- En Español
- About us
- Sign In
- For Members
The Whole Grains Council has created an oﬃcial packaging symbol called the Whole Grain Stamp that helps consumers ﬁnd real whole grain products. The Stamp started to appear on store shelves in mid-2005 and is becoming more widespread every day.
The Whole Grain Stamp makes it easy
With the Whole Grain Stamp, ﬁnding three servings of whole grains is easy: Pick three foods with the 100% Stamp or six foods with ANY Whole Grain Stamp.
The 100% Stamp assures you that a food contains a full serving or more of whole grain in each labeled serving and that ALL the grain is whole grain, while the 50%+ Stamp and the Basic Stamp appear on products containing at least half a serving of whole grain per labeled serving.
But what if there is no Stamp?
Until the Whole Grain Stamp is on all foods, how can consumers know if a product is whole grain?
First, check the package label. Many whole grain products not yet using the Stamp will list the grams of whole grain somewhere on the package, or say something like “100% whole wheat.” You can trust these statements. But be skeptical if you see the words “whole grain” without more details, such as “crackers made with whole grain.” The product may contain only miniscule amounts of whole grains.
|Words you may see on packages
|What they mean
|YES — Contains all parts of the grain, so you’re getting all the nutrients of the whole grain.
|MAYBE — These words are accurate descriptions of the package contents, but because some parts of the grain MAY be missing, you are likely missing the beneﬁts of whole grains. When in doubt, don’t trust these words!
|NO — These words never describe whole grains.
Note that words like “wheat,” “durum,” and “multigrain” can (and do) appear on good whole grain foods, too. None of these words alone guarantees whether a product is whole grain or reﬁned grain, so look for the word “whole” and follow the other advice here.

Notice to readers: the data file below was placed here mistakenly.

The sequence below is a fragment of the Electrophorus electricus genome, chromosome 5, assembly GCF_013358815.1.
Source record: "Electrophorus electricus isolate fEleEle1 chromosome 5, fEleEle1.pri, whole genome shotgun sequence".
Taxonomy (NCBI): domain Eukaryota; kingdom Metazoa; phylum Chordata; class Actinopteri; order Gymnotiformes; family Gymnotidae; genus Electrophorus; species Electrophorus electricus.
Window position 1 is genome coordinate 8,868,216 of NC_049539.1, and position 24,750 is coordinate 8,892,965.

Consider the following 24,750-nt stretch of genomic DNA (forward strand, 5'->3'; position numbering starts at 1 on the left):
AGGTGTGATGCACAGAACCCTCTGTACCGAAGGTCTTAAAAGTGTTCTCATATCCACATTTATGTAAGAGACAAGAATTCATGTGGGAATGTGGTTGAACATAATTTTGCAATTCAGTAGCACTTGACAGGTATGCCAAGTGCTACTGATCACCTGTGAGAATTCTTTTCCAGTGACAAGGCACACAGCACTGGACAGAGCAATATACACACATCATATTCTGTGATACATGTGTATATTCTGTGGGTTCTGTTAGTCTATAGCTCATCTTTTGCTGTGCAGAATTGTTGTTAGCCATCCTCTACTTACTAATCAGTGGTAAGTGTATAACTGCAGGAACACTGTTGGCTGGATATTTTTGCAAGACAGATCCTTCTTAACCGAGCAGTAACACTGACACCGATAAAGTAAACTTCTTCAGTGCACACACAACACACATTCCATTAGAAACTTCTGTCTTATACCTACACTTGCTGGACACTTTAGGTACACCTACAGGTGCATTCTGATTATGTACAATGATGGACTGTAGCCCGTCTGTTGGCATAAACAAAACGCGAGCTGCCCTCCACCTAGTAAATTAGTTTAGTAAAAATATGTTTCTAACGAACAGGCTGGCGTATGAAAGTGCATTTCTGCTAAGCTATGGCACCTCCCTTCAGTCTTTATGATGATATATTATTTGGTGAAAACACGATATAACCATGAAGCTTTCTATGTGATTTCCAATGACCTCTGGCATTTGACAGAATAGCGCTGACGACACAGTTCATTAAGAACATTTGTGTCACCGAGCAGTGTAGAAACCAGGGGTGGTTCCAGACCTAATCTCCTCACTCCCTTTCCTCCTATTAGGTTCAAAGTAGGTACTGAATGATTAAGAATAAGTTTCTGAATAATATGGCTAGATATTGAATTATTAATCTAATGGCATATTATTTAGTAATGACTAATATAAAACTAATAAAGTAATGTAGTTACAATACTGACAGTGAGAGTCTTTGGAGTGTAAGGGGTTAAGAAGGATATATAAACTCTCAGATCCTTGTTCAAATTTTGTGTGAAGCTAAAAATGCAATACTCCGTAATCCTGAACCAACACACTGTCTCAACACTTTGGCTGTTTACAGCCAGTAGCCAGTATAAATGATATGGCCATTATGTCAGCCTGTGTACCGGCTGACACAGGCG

Check the list of ingredients
If the ﬁrst ingredient listed contains the word “whole” (such as “whole wheat ﬂour” or “whole oats”), it is likely – but not guaranteed – that the product is predominantly whole grain. If there are two grain ingredients and only the second ingredient listed is a whole grain, the product may contain as little as 1% or as much as 49% whole grain (in other words, it could contain a little bit of whole grain, or nearly half).
Multiple grains get even trickier
If there are several grain ingredients, the situation gets more complex. For instance, let’s say a “multi-grain bread” is 30% reﬁned ﬂour and 70% whole grain. But the whole grains are split between several diﬀerent grains, and each whole grain comprises less than 30% of the total.
The ingredients might read “Enriched white ﬂour, whole wheat, whole oat ﬂour, whole cornmeal and whole millet” and you would NOT be able to tell from the label whether the whole grains make up 70% of the product or 7% of the product. That’s why we created the Whole Grain Stamp program.
Fiber is not reliable
Fiber varies from grain to grain, ranging from 3.5% in rice to over 15% in barley and bulgur. What’s more, high-ﬁber products sometimes contain bran or other added ﬁber without actually having much if any whole grain.
Both ﬁber and whole grains have been shown to have health beneﬁts. But they’re not interchangeable. So checking the ﬁber on a label is not a very reliable way to guess whether a product is truly whole grain.